I've read the manual, and multiple articles / StackExchange posts about this topic, but still can't decide which implementation of Argon2 is best for my use case.

I want to securely encrypt passwords in a database in an unshared environment. After first pass of the docs (pun-intended) it sounded like Argon2i is recommended in this case, but I feel like it's more likely for someone to gain access to the database directly and try to execute a GPU/ASIC/FPGA based attack to decrypt the data than someone gaining access to the network and attempting a side-channel attack.

I would like to prevent side-channel attacks if possible too, so that sounds like Argon2id is the way to go, but my understanding is the i-portion of the implementation only does one pass. Does the one pass really offer much protection against side-channel attacks (I read 3+ or even 10+ passes are needed to really secure Argon2i) and is there a way to increase the number of passes for the i-portion before the d-portion kicks in?

If Argon2id is the implementation for my use-case, but I can't increase the number of passes for the i-portion, would it make sense to effectively create my own "Argon2id" by implementing the Argon2i algorithm first, and then running the output through the Argon2d algorithm after?

  • $\begingroup$ Related: crypto.stackexchange.com/q/48935/54184 $\endgroup$
    – forest
    Commented Aug 7, 2019 at 5:02
  • 4
    $\begingroup$ Running Argon2 twice, giving each $\frac{t}{2}$ time, is basically less secure than running Argon2 once for $t$ time. (Same for any other split, not just 50-50.) The recommendation to first set the memory cost as high as possible and then set the number of passes as high as tolerable for that amount of memory is good advice. $\endgroup$ Commented Aug 8, 2019 at 19:52
  • 3
    $\begingroup$ Argon2id is its own algorithm. Caveats concerning Argon2i do not automatically apply to Argon2id. The newest documentation (Argon2 v 1.3) came after the TMTO discovered for a previous version of Argon2i. The newest designs and recommended method to choose parameters already takes the potential problem into account. $\endgroup$ Commented Aug 8, 2019 at 20:08
  • $\begingroup$ A side channel attack on a unshared environment can be performed via JavaScript. So, turn off your browser when doing key stretching (especially if you browse shady websites). But I think it's very unlikely. I can't think of other realistic side channel attacks on a normal PC (not a server). $\endgroup$ Commented Oct 21, 2023 at 1:10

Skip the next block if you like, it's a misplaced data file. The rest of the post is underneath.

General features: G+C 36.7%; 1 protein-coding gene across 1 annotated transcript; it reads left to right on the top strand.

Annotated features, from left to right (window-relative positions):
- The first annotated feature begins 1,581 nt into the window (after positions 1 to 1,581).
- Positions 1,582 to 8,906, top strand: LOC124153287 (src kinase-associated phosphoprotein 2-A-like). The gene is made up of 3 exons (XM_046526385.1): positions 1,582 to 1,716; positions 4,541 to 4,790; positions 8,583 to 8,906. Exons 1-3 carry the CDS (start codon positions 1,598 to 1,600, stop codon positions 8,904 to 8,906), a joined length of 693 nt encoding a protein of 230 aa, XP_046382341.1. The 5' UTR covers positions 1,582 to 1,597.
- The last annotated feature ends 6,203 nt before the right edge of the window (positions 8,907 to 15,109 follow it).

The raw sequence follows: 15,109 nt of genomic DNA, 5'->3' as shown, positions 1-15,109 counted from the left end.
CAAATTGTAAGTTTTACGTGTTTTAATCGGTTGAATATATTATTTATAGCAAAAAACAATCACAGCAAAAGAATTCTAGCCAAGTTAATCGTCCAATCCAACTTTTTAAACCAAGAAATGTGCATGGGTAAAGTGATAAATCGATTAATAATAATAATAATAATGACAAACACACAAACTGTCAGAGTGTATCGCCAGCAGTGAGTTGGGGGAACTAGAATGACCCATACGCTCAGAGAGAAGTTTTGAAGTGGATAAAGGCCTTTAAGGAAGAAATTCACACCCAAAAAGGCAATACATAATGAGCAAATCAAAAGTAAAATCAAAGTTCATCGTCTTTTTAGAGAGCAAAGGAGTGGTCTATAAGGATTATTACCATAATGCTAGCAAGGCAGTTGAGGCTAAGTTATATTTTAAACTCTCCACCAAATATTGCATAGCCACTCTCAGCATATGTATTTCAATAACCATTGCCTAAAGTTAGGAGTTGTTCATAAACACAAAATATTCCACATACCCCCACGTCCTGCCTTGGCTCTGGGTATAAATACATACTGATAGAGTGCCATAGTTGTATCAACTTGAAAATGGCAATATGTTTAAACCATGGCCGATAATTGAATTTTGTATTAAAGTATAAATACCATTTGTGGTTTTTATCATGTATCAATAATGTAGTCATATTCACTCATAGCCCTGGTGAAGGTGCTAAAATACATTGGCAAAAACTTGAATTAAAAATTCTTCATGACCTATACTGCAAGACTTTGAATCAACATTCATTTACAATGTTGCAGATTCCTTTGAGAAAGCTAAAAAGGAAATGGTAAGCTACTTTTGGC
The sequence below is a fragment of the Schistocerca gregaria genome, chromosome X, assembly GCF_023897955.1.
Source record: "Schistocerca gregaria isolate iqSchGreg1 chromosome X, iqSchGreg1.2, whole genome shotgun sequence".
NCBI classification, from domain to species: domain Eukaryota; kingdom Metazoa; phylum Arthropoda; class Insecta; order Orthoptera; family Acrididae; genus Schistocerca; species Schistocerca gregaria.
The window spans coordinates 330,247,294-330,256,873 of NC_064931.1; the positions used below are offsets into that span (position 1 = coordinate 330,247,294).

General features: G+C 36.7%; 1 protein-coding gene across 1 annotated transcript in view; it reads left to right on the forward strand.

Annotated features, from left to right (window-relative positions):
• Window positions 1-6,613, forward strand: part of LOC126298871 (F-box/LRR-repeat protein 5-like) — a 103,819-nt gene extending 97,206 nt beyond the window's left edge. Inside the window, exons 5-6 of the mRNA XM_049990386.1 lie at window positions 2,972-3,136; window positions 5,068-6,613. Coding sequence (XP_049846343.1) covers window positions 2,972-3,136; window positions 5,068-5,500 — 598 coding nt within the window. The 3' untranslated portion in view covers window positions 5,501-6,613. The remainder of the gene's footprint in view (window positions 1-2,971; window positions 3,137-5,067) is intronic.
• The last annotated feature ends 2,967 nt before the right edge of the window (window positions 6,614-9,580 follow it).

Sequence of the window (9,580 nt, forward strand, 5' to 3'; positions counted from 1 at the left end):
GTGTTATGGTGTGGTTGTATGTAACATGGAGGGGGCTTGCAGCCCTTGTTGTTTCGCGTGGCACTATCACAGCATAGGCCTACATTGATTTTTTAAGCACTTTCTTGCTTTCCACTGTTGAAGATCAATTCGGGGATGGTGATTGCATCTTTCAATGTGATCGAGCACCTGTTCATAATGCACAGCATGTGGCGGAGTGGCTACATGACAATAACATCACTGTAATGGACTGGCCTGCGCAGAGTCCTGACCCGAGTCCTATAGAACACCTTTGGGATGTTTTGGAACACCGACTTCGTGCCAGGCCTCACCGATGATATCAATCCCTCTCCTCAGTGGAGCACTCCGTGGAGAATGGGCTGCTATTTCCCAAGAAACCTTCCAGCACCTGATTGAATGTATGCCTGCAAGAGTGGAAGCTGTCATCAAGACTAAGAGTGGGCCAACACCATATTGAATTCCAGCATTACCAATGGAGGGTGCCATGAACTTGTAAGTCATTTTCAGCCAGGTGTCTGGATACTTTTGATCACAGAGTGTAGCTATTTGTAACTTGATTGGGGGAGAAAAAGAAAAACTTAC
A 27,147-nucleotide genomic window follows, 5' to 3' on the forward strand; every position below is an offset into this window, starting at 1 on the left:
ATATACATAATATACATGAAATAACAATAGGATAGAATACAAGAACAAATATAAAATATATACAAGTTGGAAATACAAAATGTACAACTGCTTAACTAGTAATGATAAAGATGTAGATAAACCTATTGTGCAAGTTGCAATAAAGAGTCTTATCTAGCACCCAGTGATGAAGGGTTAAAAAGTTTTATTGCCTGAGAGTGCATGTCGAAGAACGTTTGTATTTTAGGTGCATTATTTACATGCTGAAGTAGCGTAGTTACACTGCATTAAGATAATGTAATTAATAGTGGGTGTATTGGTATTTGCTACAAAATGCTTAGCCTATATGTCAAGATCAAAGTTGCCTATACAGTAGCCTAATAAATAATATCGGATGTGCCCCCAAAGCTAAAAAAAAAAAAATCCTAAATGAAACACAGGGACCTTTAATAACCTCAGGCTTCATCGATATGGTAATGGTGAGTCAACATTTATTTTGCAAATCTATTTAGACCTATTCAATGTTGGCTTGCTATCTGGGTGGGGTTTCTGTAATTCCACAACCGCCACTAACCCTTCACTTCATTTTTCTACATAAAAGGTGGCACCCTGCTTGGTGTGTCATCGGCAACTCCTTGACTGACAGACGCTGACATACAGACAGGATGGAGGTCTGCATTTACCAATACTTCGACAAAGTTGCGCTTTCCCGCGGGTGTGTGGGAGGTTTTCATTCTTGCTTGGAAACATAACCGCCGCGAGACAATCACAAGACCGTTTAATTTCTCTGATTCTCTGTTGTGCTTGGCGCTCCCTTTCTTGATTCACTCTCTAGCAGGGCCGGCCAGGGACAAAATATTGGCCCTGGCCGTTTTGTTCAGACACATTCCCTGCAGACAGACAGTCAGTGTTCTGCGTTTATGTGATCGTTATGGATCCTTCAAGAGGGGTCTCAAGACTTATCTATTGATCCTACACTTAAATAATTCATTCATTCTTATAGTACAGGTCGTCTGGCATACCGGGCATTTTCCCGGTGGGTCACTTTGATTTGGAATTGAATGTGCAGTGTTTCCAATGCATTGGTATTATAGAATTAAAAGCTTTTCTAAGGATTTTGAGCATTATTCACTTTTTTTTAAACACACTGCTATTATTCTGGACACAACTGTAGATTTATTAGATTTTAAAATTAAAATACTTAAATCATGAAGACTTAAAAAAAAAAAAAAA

1 Answer 1


If you are unsure, then always choose Argon2id. Only choose Argon2d if you need maximum security at the expense of side-channel risk, and only choose Argon2i if side-channel attacks are the primary threat.

The number of passes just increases resistance to time-memory tradeoff attacks (TMTO). What you are probably remembering is that Argon2i is more vulnerable to TMTO attacks, and thus needs more passes to obtain the equivalent level of security. Argon2id uses the Argon2i pass to resist side-channel attacks, and the subsequent Argon2d passes to make up for TMTO resistance that the first pass lacks.

If an attacker performs a perfect side-channel attack and breaks the Argon2d portion, then they will still need to perform a very extensive TMTO attack to break the Argon2i passes. Compare this with pure Argon2d, where a successful side-channel attack completely negates its memory hardness. In other words, a side-channel attack against Argon2id reduces its security to that of one-pass Argon2i.

Note that some of the more severe TMTO attacks against Argon2i have actually been fixed.

  • $\begingroup$ Let us continue this discussion in chat. $\endgroup$
    – forest
    Commented Jun 5, 2022 at 22:55
  • $\begingroup$ "What you are probably remembering is that Argon2d is more vulnerable to TMTO attacks..." Is there a typo? I thought it was Argon2i that is more vulnerable to TMTO attacks. $\endgroup$
    – Explorer09
    Commented Oct 25, 2022 at 6:00
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    $\begingroup$ @BeeGees I meant that a successful side-channel attack against the hybrid Argon2id reduces its security, but it doesn't make it any weaker than one-pass Argon2i. $\endgroup$
    – forest
    Commented Feb 9, 2023 at 5:51
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    $\begingroup$ @BeeGees If there could be a malicious program running on the computer at the same time that Argon2 is running, then a side-channel attack is relevant. If that's not the case (for example, you have an encrypted root partition and the computer is asking for the key at boot), then you can safely use Argon2d. If you will ever have, say, a web browser open at the same time that you input the password to Argon2, then it would be wise to use Argon2id. $\endgroup$
    – forest
    Commented Feb 10, 2023 at 1:52
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    $\begingroup$ @BeeGees Unless you have a specific reason not to, use Argon2id. For a password manager like that, yes, you should absolutely be using Argon2id. $\endgroup$
    – forest
    Commented Feb 14, 2023 at 0:16

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